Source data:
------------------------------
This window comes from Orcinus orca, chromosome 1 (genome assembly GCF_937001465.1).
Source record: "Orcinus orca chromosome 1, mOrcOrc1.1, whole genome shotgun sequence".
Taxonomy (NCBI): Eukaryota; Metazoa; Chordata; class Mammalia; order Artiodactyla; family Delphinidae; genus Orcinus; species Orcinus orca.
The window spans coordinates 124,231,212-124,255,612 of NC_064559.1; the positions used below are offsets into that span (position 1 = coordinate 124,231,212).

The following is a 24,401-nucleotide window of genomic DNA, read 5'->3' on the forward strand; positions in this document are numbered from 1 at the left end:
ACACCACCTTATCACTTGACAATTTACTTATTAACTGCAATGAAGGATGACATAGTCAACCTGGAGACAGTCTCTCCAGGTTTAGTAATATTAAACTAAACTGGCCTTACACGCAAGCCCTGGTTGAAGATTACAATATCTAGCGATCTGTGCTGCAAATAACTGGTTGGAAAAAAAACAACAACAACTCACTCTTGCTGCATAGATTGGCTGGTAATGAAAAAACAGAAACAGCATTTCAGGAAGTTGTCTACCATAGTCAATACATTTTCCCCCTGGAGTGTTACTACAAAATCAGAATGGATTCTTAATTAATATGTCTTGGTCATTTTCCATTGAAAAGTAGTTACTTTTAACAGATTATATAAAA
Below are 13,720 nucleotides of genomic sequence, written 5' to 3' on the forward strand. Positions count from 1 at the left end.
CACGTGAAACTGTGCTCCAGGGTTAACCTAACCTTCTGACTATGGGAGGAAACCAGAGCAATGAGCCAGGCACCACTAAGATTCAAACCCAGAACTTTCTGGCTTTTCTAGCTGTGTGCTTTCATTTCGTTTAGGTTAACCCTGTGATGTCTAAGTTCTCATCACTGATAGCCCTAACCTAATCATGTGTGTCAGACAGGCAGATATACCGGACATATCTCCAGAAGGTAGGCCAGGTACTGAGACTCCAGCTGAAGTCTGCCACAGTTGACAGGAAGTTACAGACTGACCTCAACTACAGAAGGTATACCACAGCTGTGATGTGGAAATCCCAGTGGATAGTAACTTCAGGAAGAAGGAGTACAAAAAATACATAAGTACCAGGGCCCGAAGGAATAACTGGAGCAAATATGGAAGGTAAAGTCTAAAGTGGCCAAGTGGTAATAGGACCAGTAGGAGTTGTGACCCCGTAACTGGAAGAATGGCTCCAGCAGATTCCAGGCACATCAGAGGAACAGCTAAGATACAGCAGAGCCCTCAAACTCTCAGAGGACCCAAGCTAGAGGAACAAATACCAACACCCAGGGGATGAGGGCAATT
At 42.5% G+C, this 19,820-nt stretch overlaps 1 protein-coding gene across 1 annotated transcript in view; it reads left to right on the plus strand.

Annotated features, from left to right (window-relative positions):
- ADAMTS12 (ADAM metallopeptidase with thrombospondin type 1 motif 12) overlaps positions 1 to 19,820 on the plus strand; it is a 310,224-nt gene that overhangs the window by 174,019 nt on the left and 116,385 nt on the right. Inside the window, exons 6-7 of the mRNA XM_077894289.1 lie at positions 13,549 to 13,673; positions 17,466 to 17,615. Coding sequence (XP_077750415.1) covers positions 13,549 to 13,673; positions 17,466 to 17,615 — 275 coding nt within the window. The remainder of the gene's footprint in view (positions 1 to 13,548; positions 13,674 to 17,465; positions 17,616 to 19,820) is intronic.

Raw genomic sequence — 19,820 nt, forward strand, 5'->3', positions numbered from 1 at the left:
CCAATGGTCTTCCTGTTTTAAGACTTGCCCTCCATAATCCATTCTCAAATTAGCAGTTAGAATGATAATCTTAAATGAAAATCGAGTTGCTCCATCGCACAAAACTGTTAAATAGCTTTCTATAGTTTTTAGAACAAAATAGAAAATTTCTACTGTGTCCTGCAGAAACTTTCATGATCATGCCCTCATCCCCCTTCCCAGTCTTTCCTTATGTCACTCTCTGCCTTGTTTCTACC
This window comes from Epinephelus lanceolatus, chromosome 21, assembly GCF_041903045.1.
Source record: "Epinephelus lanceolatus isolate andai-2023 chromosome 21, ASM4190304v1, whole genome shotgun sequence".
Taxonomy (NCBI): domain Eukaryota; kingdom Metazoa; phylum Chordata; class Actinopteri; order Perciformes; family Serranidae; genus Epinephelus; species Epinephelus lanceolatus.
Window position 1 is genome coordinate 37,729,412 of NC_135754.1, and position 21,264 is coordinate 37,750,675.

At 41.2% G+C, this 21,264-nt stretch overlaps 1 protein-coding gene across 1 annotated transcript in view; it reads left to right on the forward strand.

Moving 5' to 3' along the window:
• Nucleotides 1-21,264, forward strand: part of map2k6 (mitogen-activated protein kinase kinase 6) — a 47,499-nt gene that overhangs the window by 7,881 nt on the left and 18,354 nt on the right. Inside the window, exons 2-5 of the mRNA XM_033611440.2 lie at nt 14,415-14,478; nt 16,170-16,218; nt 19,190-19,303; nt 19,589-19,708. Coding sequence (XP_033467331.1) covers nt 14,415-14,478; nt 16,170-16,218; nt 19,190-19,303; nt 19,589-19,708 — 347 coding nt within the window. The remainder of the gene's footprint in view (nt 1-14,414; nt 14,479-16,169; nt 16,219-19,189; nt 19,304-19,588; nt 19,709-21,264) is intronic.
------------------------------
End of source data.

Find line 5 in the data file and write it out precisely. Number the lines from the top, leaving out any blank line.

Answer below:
The following is a 24,401-nucleotide window of genomic DNA, read 5'->3' on the forward strand; positions in this document are numbered from 1 at the left end: